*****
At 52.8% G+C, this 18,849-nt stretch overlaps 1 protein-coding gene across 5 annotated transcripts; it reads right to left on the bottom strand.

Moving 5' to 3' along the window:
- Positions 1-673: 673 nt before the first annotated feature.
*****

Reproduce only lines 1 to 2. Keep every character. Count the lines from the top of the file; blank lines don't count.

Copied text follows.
At 52.8% G+C, this 18,849-nt stretch overlaps 1 protein-coding gene across 5 annotated transcripts; it reads right to left on the bottom strand.

Moving 5' to 3' along the window: